As the U.S. government begins to formulate policy in response to the terrorist attacks last week, it is faced with trying to heighten national security and preparedness while preserving American citizens' civil liberties. Government officials will likely find that balance particularly difficult to maintain when it comes to regulation and the Internet. This topic will be addressed in an upcoming report by a government commission that examines terrorism.
In light of last week's attacks, the National Advisory Panel to Assess Domestic Response Capabilities for Terrorism plans to accelerate reporting its findings to both the Congress and the Office of the President, said its Chairman James Gilmore, a Republican who is governor of Virginia. During a press conference here Monday, Gilmore said that the panel will meet on September 24 to finalize its recommendations and set a closer delivery date for the report, originally scheduled for release to the government in December.
Those recommendations in part will arise from the panel's analysis of the impact of cyberterrorism on the United States, including related issues such as how a disabled communications infrastructure would affect information flow in a conventional attack, Gilmore said.
Yet when it comes to suggesting preventative measures, Gilmore acknowledged that regulation would be hard to set and enforce because of the global nature of the Internet and because much of its value comes from the free flow of communication that it fosters. "It's very difficult to regulate the Internet," he said.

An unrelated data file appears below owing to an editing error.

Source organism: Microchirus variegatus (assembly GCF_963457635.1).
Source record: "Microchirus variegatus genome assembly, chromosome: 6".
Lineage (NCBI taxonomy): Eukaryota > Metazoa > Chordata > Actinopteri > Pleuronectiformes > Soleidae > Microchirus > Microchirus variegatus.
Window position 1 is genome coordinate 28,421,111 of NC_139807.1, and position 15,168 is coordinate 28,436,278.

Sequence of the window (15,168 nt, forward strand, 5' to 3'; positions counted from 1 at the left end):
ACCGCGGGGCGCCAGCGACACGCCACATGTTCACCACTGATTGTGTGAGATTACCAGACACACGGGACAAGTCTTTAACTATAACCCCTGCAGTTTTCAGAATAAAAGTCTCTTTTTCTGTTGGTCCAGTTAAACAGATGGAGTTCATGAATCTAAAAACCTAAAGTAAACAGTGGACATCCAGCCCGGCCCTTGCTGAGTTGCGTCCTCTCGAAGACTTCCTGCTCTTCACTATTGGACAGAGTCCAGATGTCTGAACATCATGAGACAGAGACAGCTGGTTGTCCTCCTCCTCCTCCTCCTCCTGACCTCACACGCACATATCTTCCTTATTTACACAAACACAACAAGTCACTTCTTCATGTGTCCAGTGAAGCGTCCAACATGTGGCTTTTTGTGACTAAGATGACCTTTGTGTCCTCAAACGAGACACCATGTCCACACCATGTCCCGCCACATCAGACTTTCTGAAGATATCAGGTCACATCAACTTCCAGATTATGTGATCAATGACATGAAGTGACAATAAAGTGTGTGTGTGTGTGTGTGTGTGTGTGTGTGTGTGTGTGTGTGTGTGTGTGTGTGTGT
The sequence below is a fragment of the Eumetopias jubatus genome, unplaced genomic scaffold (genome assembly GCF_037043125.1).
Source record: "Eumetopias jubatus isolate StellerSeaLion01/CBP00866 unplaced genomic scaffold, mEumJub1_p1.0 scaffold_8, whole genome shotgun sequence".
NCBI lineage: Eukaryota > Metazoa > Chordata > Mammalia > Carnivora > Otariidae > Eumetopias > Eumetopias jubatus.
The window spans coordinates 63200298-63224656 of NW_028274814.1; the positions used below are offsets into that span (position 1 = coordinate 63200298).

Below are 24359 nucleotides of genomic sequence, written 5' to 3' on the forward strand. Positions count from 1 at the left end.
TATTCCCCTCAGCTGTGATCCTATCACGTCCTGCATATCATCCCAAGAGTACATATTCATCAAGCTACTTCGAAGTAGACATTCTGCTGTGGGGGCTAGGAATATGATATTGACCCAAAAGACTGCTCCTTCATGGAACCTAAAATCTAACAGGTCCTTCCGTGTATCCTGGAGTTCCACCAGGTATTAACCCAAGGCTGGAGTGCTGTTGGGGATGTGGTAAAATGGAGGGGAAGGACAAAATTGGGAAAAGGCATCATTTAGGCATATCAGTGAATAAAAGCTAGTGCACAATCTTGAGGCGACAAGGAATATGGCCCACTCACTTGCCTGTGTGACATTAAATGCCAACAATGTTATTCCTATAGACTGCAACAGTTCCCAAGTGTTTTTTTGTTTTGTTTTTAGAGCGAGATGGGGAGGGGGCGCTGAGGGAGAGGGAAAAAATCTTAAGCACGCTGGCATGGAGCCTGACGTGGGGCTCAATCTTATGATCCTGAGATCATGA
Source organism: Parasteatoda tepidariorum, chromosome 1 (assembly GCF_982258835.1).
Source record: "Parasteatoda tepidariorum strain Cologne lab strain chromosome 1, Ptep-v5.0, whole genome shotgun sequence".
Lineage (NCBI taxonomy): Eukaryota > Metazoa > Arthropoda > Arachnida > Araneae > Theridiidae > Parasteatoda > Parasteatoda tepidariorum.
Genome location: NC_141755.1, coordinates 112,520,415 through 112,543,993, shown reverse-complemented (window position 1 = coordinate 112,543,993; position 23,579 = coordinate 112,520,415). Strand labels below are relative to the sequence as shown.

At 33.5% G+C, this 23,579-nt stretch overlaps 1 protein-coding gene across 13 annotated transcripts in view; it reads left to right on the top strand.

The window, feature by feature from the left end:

The government must be careful not to forsake its citizens' civil rights -- such as free speech, of which the Internet is a symbol -- when setting new policy, Gilmore added. "It has been the consistent position of this commission that Americans should not be asked to give up their civil liberties."
The panel has not yet examined specific technology designed to help flag terrorist activity on the Internet -- such as the U.S. Federal Bureau of Investigation's Carnivore system that monitors Internet communication -- said another member of the panel, former Secretary of the Army John Marsh. He added that the panel's work is not yet completed, but doubted that its report would make recommendations that are as specific as naming certain technologies. "Many of these are congressional issues," he added.
The National Advisory Panel to Assess Domestic Response Capabilities for Terrorism was assembled in 1999 with a three-year life span and has issued two reports to date. In the third report, Gilmore said recommendations will cover, among other things, the response abilities of health and medical groups, U.S. border security issues, and an emphasis on state and local roles in a national emergency.
More information on the panel can be found at the Web site of its research partner, the Rand Institute, at http://www.rand.org/.